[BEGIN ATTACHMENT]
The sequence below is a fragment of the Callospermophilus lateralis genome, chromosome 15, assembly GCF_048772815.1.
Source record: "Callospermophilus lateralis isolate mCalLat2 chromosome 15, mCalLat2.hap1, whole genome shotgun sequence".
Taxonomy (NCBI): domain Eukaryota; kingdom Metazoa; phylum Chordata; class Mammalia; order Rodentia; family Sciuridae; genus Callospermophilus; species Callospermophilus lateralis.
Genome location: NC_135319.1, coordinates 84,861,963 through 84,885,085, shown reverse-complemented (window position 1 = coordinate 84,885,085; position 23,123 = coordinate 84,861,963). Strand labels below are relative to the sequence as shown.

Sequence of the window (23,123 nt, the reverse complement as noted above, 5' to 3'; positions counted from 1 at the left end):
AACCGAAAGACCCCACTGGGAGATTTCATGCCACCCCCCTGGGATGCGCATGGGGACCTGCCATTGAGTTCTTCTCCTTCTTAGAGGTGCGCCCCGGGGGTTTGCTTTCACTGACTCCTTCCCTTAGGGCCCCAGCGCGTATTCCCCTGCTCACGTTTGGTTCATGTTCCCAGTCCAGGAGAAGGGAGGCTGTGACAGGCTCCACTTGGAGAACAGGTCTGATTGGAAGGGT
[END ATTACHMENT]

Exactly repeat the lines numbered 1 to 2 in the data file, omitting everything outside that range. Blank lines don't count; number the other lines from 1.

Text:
The sequence below is a fragment of the Callospermophilus lateralis genome, chromosome 15, assembly GCF_048772815.1.
Source record: "Callospermophilus lateralis isolate mCalLat2 chromosome 15, mCalLat2.hap1, whole genome shotgun sequence".